About Sitka, Alaska
Sitka sits on the western side of Baranof Island. A town rich in history and natural beauty, it’s the perfect getaway, whether you enjoy diving, sea kayaking, tide pooling, bird-watching, exploring Native arts and cultures, or are searching for the perfect Sitka, Alaska fishing vacation.
Sports Fishing – Sitka Alaska Fishing
The plentiful waters around Sitka are an angler’s dream-come-true. This is the perfect place for your Alaska fishing salmon vacation. The legendary king salmon, halibut and other species thrive around Sitka. Sitka fishing is legendary, and planning your outing is a breeze when you stay with us.
Bird Watching & Wildlife Watching
You can see bald eagles, sea lions, horned puffins, whales and other wildlife in their natural element throughout Sitka. To get an up-close look at wild Alaskan birds, visit the Alaska Raptor Center. The nonprofit center takes in injured birds of prey (eagles, owls, hawks and other species). Stop in at the amazing flight-training center. If the sea interests you more than the sky, The Sitka WhaleFest takes place in early November. There, you can study humpback whales with internationally known experts.
Shee Atiká Totem Square Inn is at the center of Sitka ‘s cultural, historic and natural attractions. This is a perfect town to explore on foot while visiting our Sitka, Alaska fishing lodge.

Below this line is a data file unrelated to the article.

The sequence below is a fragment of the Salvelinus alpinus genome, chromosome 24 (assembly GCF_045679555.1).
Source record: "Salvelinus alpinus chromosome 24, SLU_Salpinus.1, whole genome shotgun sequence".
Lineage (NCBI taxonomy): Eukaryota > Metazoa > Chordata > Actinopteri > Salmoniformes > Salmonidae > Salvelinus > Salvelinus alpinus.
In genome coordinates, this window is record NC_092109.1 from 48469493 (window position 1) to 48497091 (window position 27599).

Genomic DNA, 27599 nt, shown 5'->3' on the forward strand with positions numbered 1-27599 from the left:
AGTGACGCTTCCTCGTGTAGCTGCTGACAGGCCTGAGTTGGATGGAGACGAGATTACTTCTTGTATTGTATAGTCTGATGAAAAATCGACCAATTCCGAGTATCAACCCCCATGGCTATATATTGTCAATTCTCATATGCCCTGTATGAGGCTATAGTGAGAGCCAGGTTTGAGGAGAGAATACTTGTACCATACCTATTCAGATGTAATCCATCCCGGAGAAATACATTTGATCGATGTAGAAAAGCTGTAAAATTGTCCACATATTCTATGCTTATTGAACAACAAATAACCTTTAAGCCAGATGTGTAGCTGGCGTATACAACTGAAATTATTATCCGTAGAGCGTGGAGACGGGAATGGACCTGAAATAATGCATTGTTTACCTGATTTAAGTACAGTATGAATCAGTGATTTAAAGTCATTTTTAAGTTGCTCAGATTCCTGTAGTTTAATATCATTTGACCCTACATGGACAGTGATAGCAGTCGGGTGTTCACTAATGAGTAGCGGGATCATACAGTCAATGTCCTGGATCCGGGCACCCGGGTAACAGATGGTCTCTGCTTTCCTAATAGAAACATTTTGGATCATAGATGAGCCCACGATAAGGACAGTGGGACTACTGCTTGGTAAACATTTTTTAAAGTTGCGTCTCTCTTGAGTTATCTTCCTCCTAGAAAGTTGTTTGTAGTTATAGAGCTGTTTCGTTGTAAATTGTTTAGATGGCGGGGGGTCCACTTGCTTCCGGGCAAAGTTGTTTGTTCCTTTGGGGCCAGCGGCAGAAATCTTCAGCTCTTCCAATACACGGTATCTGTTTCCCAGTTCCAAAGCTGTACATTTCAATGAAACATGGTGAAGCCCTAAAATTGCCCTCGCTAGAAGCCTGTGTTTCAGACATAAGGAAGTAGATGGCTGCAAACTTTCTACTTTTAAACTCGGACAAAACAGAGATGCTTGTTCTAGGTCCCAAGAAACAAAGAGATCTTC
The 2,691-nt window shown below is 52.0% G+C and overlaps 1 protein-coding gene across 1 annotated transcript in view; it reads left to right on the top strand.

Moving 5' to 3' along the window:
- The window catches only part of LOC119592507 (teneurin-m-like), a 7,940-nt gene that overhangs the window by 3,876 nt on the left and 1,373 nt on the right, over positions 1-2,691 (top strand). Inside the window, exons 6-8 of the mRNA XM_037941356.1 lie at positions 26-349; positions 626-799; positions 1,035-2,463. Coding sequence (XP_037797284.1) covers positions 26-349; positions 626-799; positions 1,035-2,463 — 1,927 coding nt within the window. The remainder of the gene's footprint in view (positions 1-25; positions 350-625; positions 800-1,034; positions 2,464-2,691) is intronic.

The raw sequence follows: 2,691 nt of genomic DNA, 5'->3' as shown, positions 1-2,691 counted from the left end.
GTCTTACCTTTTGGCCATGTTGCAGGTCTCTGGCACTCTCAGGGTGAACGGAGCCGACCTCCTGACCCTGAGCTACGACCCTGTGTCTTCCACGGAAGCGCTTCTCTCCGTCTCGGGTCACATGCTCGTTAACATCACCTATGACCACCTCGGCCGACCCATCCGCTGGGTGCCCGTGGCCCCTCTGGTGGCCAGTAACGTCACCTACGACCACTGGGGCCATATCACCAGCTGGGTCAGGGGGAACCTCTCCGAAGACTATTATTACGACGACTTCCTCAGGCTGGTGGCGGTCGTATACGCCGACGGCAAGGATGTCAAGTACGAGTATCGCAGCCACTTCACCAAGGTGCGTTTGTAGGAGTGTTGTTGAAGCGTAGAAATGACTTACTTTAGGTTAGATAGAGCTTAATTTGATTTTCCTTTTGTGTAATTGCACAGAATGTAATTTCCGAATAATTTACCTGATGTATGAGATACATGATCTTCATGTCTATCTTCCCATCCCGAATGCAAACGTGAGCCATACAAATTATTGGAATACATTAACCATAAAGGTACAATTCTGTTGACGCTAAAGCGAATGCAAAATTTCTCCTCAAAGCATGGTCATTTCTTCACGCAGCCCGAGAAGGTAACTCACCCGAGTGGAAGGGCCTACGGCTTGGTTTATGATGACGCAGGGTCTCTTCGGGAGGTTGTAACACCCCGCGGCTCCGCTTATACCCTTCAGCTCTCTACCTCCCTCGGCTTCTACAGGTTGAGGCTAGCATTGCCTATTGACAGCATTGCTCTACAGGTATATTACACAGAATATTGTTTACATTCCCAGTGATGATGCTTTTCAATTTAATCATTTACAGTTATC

Next door to the Inn, Totem Square includes a Russian cannon, ancient anchors and a totem pole with the double-headed eagle of Sitka ‘s Russian heritage. Across the street from the Inn, you can take in Native dance performances, storytelling and cultural events during the summer at the Sheet’ka Kwaan Naa Kahidi community house. Also across the street is the Alaska Native Brotherhood building, a registered National Historic Landmark.
In the town center is Sitka ‘s onion-domed St. Michael’s Russian Orthodox Cathedral, which has an impressive collection of Russian icons. Nearby, the Isabel Miller Museum in Harrigan Centennial Hall houses Russian and American artifacts, while the Sheldon Jackson Museum offers a 5,000-piece collection of Native art, cultural and everyday objects. At Castle Hill, the first American flag in Alaska was raised in 1867.
Just a half-mile away, in Sitka National Historical Park, you can explore the Tlingit Fort and battlefield from the 1804 Battle of Sitka. A collection of Southeast Alaskan totem poles rings a coastal trail in the Tongass National Forest. At the Southeast Alaska Indian Cultural Center, Native artists create traditional crafts. Also here is the Russian Bishop’s House, one of the last surviving examples of Russian colonial architecture in North America .
For more on Sitka, Alaska attractions, visit the Sitka Convention and Visitors Bureau .